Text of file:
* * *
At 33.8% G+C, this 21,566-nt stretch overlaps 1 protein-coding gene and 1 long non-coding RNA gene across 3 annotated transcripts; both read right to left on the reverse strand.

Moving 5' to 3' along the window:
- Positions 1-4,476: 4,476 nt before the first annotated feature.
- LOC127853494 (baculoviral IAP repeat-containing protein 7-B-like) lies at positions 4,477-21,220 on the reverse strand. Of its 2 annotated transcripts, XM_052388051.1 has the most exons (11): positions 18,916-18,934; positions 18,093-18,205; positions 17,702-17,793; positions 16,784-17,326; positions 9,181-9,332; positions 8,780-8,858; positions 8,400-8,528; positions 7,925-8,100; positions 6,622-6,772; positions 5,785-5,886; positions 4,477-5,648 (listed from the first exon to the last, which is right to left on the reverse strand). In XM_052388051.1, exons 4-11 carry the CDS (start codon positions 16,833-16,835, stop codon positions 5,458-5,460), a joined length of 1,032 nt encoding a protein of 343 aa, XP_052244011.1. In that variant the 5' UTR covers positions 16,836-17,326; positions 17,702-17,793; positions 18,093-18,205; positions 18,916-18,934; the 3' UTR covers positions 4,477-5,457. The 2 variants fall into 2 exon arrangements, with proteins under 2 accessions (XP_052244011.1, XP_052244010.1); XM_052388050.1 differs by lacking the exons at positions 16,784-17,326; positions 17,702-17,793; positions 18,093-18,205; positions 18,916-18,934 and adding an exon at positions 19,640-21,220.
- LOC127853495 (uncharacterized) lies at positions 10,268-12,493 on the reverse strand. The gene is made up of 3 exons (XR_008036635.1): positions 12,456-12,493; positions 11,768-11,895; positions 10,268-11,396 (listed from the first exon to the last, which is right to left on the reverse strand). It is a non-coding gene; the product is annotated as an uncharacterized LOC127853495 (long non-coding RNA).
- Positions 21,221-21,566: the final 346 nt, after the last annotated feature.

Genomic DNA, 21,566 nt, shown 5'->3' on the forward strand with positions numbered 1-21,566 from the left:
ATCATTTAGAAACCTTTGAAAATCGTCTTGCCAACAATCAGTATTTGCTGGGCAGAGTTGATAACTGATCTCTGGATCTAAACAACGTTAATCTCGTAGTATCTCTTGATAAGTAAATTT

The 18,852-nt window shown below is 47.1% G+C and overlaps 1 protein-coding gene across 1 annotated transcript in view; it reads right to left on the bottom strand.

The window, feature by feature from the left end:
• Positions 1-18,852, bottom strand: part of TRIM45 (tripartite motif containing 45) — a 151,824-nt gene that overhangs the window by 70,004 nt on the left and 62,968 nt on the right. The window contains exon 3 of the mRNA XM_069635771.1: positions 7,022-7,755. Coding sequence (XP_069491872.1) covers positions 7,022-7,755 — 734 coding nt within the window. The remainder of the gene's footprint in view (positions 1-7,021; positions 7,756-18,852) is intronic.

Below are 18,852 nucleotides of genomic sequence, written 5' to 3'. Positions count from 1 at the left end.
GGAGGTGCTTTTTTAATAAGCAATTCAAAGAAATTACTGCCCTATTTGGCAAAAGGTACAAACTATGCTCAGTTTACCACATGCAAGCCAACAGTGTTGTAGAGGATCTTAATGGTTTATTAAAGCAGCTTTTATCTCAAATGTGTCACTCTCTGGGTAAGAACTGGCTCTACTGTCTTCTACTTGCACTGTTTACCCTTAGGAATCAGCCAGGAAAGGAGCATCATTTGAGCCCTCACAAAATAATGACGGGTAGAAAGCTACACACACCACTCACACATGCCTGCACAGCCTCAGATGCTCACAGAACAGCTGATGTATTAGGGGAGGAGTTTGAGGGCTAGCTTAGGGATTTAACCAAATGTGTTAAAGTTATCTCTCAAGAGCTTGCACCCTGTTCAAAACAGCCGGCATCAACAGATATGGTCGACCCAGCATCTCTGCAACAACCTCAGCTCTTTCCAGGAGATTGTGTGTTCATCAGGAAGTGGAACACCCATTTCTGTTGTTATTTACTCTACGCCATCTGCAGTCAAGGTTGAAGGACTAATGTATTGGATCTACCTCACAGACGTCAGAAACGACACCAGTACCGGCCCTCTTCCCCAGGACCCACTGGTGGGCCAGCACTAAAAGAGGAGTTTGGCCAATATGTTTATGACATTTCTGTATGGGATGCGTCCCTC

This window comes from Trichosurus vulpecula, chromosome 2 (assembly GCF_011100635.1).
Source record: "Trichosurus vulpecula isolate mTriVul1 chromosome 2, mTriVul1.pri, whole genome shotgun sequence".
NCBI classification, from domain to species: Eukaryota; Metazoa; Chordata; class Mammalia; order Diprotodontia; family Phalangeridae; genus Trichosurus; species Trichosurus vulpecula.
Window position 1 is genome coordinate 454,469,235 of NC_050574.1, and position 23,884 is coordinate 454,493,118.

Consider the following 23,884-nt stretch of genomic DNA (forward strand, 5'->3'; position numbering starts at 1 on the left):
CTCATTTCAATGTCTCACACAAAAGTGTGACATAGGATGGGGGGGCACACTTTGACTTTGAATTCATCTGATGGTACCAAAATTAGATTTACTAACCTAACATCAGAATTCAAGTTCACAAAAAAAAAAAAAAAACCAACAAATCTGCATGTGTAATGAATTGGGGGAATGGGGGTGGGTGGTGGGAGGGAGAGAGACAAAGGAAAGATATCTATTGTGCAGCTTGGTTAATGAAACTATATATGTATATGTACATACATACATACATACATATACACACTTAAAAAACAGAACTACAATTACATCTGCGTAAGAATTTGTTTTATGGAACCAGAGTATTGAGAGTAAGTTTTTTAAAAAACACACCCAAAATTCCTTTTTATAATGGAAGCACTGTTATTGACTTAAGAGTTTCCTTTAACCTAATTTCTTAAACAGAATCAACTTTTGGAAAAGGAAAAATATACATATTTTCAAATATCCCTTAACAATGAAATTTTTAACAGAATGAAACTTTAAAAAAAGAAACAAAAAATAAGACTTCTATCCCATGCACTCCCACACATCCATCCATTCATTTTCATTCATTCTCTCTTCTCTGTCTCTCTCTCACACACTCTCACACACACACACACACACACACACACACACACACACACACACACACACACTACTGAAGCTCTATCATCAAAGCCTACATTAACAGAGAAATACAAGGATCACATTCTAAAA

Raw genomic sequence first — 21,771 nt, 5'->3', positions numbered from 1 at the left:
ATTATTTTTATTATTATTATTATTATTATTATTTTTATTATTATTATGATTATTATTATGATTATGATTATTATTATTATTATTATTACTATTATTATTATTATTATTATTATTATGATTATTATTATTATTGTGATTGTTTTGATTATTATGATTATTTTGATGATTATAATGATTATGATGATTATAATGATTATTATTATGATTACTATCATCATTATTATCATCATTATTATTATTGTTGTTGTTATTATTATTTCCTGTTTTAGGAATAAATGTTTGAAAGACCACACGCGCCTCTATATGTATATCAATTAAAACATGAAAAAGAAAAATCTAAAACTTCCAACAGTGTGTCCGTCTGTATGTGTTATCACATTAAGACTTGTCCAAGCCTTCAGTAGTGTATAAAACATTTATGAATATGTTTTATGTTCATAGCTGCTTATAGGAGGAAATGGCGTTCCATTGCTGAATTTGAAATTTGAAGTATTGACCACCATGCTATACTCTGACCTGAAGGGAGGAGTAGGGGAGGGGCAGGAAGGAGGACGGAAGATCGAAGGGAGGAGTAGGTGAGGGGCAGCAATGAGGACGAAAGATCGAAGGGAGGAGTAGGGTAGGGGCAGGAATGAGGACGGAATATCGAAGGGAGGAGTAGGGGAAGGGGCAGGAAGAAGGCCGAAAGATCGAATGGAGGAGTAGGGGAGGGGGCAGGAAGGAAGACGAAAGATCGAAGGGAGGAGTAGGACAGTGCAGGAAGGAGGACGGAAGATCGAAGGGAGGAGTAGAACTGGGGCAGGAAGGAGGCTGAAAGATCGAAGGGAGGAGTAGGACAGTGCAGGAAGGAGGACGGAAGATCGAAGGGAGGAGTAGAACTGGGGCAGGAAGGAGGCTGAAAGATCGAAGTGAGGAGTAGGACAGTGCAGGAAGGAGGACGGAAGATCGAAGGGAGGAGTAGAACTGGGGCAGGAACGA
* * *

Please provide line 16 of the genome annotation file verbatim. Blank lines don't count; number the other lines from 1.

NCBI classification, from domain to species: Eukaryota; Metazoa; Chordata; class Mammalia; order Diprotodontia; family Phalangeridae; genus Trichosurus; species Trichosurus vulpecula.